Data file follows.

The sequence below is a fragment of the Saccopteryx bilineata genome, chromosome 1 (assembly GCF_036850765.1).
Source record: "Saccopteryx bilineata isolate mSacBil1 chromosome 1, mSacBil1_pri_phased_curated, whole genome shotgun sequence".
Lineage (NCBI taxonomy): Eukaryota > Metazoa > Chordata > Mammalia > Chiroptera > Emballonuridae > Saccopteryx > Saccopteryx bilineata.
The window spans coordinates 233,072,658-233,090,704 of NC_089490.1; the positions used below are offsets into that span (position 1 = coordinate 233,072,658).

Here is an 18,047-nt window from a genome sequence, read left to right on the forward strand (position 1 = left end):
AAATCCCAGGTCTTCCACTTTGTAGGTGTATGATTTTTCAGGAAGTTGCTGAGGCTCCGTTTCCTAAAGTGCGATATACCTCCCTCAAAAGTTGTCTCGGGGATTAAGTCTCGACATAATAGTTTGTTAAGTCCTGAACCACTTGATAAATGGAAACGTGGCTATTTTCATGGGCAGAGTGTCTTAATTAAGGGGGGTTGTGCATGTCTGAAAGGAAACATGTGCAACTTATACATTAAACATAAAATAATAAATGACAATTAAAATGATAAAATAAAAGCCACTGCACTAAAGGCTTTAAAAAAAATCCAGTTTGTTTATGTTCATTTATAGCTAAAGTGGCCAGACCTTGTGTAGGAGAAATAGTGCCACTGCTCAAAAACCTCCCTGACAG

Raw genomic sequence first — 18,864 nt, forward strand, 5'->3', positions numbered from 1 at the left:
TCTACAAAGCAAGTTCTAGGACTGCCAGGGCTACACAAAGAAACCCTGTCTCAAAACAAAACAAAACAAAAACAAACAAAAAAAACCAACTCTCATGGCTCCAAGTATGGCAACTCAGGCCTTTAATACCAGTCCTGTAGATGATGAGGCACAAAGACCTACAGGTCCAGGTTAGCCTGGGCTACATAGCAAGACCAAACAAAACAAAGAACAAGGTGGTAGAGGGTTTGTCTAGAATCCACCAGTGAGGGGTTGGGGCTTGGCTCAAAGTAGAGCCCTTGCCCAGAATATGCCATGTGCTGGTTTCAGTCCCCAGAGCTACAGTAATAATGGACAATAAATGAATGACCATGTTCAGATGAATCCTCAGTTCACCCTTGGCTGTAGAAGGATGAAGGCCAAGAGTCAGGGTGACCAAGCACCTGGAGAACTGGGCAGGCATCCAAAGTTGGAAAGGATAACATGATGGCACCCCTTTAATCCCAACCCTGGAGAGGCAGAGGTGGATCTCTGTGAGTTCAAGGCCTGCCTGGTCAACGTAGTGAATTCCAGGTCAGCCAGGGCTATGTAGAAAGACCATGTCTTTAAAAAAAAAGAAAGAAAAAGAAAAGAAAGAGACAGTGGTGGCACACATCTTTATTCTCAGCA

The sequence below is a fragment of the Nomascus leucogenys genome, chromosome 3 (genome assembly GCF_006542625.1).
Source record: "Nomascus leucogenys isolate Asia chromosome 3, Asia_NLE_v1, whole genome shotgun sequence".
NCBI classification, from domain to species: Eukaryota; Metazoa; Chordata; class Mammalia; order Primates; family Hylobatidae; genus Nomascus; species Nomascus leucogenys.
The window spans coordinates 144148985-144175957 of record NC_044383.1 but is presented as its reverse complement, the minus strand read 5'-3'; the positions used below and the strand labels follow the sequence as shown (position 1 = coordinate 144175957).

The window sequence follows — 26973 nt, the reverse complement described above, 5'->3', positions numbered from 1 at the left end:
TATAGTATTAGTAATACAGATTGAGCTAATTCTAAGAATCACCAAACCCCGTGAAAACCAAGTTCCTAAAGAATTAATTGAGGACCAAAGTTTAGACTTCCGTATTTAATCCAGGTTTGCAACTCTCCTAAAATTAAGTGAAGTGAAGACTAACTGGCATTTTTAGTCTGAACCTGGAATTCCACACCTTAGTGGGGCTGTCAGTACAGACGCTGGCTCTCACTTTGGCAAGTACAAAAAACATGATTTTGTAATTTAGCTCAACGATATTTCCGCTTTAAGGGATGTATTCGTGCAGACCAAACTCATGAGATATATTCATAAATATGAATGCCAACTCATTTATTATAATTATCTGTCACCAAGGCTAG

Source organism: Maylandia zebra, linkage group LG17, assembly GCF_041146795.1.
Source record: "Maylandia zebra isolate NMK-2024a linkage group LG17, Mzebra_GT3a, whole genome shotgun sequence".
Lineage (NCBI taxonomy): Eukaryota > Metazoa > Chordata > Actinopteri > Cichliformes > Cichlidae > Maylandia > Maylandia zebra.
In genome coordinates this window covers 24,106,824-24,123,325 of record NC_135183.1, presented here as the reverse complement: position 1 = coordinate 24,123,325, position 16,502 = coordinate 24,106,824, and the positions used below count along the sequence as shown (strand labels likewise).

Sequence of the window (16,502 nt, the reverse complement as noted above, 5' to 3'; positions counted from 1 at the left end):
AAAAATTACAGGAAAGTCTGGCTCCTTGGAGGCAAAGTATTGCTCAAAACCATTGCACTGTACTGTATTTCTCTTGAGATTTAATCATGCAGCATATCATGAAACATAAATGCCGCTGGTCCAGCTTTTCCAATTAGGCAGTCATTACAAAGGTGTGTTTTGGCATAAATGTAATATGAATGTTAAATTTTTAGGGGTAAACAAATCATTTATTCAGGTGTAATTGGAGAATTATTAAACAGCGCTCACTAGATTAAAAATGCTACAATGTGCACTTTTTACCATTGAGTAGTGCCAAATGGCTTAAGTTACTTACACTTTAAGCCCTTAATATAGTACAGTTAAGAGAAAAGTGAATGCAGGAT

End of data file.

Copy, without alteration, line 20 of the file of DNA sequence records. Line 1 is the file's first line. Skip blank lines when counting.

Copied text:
AAAAATTACAGGAAAGTCTGGCTCCTTGGAGGCAAAGTATTGCTCAAAACCATTGCACTGTACTGTATTTCTCTTGAGATTTAATCATGCAGCATATCATGAAACATAAATGCCGCTGGTCCAGCTTTTCCAATTAGGCAGTCATTACAAAGGTGTGTTTTGGCATAAATGTAATATGAATGTTAAATTTTTAGGGGTAAACAAATCATTTATTCAGGTGTAATTGGAGAATTATTAAACAGCGCTCACTAGATTAAAAATGCTACAATGTGCACTTTTTACCATTGAGTAGTGCCAAATGGCTTAAGTTACTTACACTTTAAGCCCTTAATATAGTACAGTTAAGAGAAAAGTGAATGCAGGAT